To travel solo, to experience solo, to enjoy solo time and to come down completely solo. Translated from the Italian solo “alone”, the word was originally used mainly in music. But now it has arrived in travel. Three soloists told us how “solo” works and what it brings. Julia is the next in the trio.
Quite unexpectedly, Julia had to travel to Argentina on her own for three weeks. Originally planned as a couple’s trip, the adventure turned out to be quite different. In the end, she went there as an Austrian and returned as an Argentinean.
So did you adapt to the culture of the country?
Yes, I would say so. You immerse yourself in everyday Argentinean life, and the longer you live in a foreign city, the more you adapt to the cityscape, the lifestyle and even the attitudes of the people. I noticed it especially with clothing styles because I started wearing skirts more and more frequently. But the focus is mostly on yourself and you have more courage.
Have you always felt safe?
When you think about Argentina, you naturally think about crime and poverty, but I have always felt safe. Perhaps even too safe. After a weekend trip back to the city, I took a late train and didn’t arrive home until late at night – and of course then I walked back to my accommodation. My landlady at the time told me off for how reckless I’d been to do that as a woman, at night, alone. So perhaps I was just lucky.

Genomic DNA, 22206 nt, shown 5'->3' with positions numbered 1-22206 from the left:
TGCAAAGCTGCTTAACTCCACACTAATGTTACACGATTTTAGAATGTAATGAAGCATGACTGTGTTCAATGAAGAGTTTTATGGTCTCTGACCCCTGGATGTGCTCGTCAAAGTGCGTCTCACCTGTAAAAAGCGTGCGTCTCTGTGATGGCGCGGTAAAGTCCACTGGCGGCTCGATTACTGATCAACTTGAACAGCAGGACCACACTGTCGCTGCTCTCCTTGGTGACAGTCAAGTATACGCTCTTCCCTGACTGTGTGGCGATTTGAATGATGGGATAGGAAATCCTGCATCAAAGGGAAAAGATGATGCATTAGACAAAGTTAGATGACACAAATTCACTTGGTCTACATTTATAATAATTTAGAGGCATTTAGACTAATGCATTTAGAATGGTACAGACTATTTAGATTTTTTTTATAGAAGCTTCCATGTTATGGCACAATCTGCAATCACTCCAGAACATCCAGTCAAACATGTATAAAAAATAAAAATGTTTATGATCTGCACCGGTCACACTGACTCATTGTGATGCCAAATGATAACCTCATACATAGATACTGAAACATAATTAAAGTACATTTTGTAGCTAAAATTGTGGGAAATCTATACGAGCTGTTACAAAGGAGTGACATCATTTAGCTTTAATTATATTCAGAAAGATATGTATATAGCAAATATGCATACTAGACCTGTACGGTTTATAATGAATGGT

Have you ever felt alone?
In the evenings, yes. When you sit down to eat on your own, sometimes the loneliness can creep in, or just before you go to sleep. But never during the day! You’ve got so many plans and you’re occupied by all of the new sights and adventures that you just don’t have time to feel alone, you’re just enjoying it.
Julia Rinesch moved from Munich to Carinthia for love, and stayed there. But her next trip hasn’t been planned as a solo expedition, she’s going with her son – so he can see the world, too.
Photo credits: Julia Rinesch